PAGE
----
Volumes could be written to detail the actual corporate profiteering related to the invasion and occupation of Iraq. Below are some of the worst examples.

J.P. London of CACI International received a 170% increase in pay between 2001 and 2004 despite his company being linked to the Abu Ghraib prison scandal. CACI continues to profit and to date none of its employees have been prosecuted as a result of their actions in Iraq.

David Brooks, the CEO of DHB Industries who manufacture defective bulletproof vests spent $10 million dollars on his daughter’s bar mitzvah. Brooks’ compensation increased 13,349% between 2001 and 2004.

Additional sources:

How many more Hurricane Katrinas?

Officially, 1577 people died as a direct result of Hurricane Katrina, with a further 700 people listed as missing in Louisiana alone. More than half the Louisiana dead were African American. Katrina however is more than a "natural disaster" in at least 3 ways:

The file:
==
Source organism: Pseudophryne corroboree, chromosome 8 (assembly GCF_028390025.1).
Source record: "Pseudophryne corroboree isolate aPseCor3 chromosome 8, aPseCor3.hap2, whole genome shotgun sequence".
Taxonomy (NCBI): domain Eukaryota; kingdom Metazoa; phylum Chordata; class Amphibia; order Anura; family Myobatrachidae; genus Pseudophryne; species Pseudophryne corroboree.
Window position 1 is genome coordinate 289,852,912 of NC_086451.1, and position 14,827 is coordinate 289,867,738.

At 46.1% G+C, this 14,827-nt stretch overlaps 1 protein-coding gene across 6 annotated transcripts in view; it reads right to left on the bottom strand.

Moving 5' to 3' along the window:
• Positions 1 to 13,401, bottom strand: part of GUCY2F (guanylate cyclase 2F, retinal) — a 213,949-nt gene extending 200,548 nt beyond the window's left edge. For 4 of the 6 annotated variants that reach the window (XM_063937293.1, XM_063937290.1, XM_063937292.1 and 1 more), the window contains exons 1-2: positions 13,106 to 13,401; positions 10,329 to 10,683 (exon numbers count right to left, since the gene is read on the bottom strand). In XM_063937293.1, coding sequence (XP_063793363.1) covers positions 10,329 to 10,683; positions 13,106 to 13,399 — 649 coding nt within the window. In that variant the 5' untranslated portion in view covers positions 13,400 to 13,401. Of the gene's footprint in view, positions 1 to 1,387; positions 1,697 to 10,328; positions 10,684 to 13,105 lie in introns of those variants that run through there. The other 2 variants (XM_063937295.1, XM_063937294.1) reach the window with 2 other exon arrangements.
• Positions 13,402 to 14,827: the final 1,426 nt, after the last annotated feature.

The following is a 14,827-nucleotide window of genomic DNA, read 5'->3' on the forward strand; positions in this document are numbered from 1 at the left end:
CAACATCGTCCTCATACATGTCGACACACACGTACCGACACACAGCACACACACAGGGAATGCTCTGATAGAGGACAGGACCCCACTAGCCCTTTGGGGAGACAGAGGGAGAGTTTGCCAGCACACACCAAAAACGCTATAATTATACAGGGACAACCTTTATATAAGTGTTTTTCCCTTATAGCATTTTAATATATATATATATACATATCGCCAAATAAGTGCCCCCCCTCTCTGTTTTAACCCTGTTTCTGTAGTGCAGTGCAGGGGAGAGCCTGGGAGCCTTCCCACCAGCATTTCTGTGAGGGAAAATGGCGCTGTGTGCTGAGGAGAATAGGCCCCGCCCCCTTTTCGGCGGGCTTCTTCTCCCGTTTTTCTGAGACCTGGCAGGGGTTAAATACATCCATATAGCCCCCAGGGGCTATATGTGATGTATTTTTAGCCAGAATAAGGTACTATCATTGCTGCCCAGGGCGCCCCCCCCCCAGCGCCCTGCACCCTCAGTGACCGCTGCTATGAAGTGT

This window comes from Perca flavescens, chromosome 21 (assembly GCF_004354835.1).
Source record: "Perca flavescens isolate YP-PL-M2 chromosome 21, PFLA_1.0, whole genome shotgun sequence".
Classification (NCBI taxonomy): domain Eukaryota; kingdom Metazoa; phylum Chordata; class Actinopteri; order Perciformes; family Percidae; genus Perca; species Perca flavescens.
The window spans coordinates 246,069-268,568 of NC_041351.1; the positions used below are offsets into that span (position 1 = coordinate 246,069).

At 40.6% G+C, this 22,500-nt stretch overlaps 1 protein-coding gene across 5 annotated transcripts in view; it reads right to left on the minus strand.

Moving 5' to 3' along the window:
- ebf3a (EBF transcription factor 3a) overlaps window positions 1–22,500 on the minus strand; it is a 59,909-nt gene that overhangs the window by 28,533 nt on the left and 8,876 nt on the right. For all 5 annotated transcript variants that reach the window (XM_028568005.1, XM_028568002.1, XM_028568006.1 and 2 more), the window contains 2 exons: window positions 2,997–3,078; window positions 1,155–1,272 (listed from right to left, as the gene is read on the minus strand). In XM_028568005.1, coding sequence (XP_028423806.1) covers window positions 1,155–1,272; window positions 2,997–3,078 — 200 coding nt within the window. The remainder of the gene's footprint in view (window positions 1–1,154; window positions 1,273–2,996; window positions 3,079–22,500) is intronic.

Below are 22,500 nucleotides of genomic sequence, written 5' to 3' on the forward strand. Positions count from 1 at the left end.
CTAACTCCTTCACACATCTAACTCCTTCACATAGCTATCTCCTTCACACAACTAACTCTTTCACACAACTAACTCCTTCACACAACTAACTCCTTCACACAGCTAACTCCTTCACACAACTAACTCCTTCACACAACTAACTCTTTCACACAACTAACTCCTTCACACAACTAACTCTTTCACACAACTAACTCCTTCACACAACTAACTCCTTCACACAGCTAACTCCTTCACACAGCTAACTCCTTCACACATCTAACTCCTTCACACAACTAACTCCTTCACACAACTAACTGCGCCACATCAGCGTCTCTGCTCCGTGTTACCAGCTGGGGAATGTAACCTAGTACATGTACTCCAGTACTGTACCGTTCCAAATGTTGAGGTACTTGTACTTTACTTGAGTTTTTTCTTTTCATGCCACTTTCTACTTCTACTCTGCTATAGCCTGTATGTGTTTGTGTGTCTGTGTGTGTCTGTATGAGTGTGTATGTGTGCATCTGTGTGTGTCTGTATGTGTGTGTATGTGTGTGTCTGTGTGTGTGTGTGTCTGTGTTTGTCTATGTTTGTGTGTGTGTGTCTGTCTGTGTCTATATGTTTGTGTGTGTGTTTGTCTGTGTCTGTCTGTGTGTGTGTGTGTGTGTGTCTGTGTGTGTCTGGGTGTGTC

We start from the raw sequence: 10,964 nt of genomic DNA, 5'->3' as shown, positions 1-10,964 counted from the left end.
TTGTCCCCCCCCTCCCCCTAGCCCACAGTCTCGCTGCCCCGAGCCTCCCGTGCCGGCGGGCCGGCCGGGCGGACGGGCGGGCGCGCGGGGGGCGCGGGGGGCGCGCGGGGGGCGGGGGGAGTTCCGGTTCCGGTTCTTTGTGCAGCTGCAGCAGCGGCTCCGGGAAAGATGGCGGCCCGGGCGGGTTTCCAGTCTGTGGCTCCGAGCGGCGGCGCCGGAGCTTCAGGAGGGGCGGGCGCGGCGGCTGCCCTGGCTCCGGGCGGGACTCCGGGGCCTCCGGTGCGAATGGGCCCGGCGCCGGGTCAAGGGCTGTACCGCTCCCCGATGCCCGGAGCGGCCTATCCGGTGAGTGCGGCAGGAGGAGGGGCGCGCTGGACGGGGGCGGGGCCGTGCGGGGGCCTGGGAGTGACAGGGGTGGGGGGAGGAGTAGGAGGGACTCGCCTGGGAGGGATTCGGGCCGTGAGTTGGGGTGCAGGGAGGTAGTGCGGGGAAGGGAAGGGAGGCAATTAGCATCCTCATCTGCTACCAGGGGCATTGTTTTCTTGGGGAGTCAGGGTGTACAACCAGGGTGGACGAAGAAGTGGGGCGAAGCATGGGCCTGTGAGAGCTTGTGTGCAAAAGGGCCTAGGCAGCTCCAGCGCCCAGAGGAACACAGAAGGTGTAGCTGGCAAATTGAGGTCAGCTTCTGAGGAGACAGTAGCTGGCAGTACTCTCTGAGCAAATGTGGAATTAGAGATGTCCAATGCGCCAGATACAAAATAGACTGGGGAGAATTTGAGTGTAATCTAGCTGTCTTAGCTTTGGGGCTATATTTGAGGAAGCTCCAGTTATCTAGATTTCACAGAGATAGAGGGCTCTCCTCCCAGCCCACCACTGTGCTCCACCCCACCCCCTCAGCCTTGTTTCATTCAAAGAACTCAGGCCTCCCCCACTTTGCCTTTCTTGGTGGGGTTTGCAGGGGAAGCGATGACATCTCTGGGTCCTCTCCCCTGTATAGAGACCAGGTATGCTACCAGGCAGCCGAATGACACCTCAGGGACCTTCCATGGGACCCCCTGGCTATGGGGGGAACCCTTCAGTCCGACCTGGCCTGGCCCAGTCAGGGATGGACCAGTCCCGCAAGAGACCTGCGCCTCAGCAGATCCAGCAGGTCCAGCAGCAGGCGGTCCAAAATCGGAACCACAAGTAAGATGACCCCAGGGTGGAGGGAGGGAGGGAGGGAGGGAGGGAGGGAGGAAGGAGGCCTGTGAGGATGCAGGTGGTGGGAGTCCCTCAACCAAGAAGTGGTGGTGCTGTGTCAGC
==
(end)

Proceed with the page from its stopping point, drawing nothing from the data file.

(1) most of the victims and internal refugees are from oppressed communities that have been denied the resources to either prepare for or respond effectively to the hurricane threat;

(2) resources to better prepare the city of New Orleans to deal with the hurricane were diverted to the Iraq War;

(3) the magnitude, number and intensity of hurricane or cyclone activity has increased around the world as a result of global warming, a man-made phenomenon that the Bush Administration has denied and to which the previous administration failed to respond.